Solutions to the Diophantine equation

This cropped up in an otherwise simple-looking problem. Find the solutions for $$a, b, n \in \mathbb{Z}$$ and $$b, n > 1$$ for the Diophantine equation:

$$b^n + 1 = a^2$$

Alternatively:

$$a^2 - b^n = 1$$

One can see that if $$n$$ is even there are no solutions. But for $$n$$ odd, there can be solutions, one of which is of course evident in $$3^2 - 2^3 = 1$$

Is this an open problem or do we know the solutions here?

Edit: Is there a simple, elementary solution to this special case?

• This is a special case of the (proved) Catalan conjecture: en.wikipedia.org/wiki/Catalan%27s_conjecture Sep 27, 2019 at 12:00
• Ah of course! Thanks! Sep 27, 2019 at 12:03
• I was wondering @HwChu if there could be a simple proof for this special case? Sep 27, 2019 at 12:30
• Yes, there is the elemenatry proof by Victor Lebesgue from $1850$ for the case that one exponent is $2$. "‘Sur l’impossibilité en nombres entiers de l’equation $x^m = y^2 + 1$’, Nouv. Ann. Math. 9 (1850). Sep 27, 2019 at 12:43
• The Lebesgue proof is for the "easier" case and does not extend to the proposed equation $a^2-1=b^n$. Sep 28, 2019 at 22:22

There is a relatively simple elementary proof of this due to E.Z. Chein in the Proceeding of the AMS (from 1976) :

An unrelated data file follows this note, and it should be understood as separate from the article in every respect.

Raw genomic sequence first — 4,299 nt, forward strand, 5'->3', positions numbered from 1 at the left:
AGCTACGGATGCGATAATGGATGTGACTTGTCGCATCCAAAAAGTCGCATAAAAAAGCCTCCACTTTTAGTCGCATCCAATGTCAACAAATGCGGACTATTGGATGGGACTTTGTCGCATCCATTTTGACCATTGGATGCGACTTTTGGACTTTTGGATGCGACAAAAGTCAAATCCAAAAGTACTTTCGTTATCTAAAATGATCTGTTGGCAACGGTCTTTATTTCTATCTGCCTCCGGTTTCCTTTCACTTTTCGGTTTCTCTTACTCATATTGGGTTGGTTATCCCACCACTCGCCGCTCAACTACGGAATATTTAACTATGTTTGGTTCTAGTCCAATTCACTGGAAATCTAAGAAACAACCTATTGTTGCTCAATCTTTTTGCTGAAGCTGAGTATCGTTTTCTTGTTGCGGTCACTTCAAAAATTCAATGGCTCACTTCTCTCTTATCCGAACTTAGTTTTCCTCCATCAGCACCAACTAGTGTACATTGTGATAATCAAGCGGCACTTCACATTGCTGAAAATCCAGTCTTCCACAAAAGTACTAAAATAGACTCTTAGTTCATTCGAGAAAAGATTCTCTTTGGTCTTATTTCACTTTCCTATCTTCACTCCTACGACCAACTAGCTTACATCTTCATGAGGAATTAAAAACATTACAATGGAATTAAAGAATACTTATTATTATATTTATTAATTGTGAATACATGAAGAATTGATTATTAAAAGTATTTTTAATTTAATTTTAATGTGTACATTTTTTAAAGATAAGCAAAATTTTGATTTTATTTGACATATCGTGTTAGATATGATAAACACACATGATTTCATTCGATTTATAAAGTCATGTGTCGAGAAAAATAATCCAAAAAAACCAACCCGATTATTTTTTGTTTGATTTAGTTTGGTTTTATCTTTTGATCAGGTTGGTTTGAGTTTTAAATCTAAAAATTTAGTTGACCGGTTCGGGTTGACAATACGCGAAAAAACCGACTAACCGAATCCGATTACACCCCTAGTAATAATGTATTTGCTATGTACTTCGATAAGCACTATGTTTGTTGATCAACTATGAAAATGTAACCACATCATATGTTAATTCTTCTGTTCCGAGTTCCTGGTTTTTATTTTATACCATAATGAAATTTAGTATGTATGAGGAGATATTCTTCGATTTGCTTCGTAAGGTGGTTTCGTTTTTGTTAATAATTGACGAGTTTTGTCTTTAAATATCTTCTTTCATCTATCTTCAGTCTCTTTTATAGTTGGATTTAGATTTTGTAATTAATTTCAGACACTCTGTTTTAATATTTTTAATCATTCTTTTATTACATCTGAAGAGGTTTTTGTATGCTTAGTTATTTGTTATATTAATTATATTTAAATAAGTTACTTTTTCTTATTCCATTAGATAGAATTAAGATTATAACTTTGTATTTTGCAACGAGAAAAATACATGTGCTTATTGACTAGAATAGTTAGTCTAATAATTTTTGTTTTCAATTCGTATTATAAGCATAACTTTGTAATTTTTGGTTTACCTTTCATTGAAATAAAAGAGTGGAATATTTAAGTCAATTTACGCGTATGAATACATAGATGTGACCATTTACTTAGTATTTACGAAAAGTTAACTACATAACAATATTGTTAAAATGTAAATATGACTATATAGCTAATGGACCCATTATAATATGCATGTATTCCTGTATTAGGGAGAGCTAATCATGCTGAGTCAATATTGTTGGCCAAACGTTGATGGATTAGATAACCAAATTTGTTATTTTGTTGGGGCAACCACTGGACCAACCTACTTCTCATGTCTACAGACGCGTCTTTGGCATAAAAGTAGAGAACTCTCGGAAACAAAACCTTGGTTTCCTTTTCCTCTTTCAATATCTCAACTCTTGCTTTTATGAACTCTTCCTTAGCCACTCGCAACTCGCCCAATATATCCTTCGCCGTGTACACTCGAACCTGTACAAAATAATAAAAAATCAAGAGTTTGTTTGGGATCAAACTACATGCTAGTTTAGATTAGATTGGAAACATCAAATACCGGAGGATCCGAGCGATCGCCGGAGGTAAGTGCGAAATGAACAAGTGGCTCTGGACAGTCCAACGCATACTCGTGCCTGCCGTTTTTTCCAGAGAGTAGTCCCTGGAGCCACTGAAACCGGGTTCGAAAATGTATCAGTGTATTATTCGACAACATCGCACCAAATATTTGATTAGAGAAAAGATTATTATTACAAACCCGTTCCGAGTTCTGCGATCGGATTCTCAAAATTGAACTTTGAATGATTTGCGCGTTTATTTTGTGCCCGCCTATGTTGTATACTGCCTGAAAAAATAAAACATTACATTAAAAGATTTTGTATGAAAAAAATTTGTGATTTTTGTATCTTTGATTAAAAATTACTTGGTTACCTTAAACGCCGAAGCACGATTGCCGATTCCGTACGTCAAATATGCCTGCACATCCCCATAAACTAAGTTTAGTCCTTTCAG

https://www.ams.org/journals/proc/1976-056-01/S0002-9939-1976-0404133-1/S0002-9939-1976-0404133-1.pdf

There are somewhat easier versions of this proof in the literature, if memory serves.

HINT.- It seems that the only solution is $$(a,b,n)=(2,3,1)$$. In fact $$b^n=(a+1)(a-1)$$ so you can do $$a+1=r^n$$ and $$a-1=s^n$$.

Consequently take any $$b=rs$$ and put $$r^n=a+1$$ and $$s^n=a-1$$. What do you can to deduce?

• does not seem right. What if $b^{n-1}=a+1,b=a-1?$ e.g. $a=3,b=2,n=3$ then $a+1=2^2=b^2,$ and $a-1=2=b.$
– 111
Sep 27, 2019 at 12:34
• If $\gcd(a+1,a-1) = 1$ then you can claim $a+1 = r^n$ and $a-1 = s^n$. The only chance $\gcd(a+1,a-1) \neq 1$ is when $a+1$ is even. Maybe you need to take extra care about the divisor $2$, but this should be manageable. Sep 27, 2019 at 12:36
• Why not to consider the case $\gcd(a+1,a-2)=2?$
– 111
Sep 27, 2019 at 12:41
• Yes, you need to consider that case. In that case it will be $a+1 = \gamma r^n$, $a-1 = \gamma s^n$, where $\gamma = 2$ or $1/2$. Sep 27, 2019 at 12:42
• Sorry can't follow you, $\gamma$ can not be a non integer. Please, see the example I provided in my first comment.
– 111
Sep 27, 2019 at 12:47

Given $$\qquad b^n+1=a^2\implies a^2-b^n-1=0\qquad$$ there are at least six solutions for $$(a\ne\pm1)$$ and an infinite number for $$(a=\pm1)$$. Here are the indicated solutions given as $$(a,b,n)$$.

$$(\pm3,2,3),(\pm3,8,1),(\pm2,3,1)\quad \land \quad (\pm1,0,\{1,2,3,...\})$$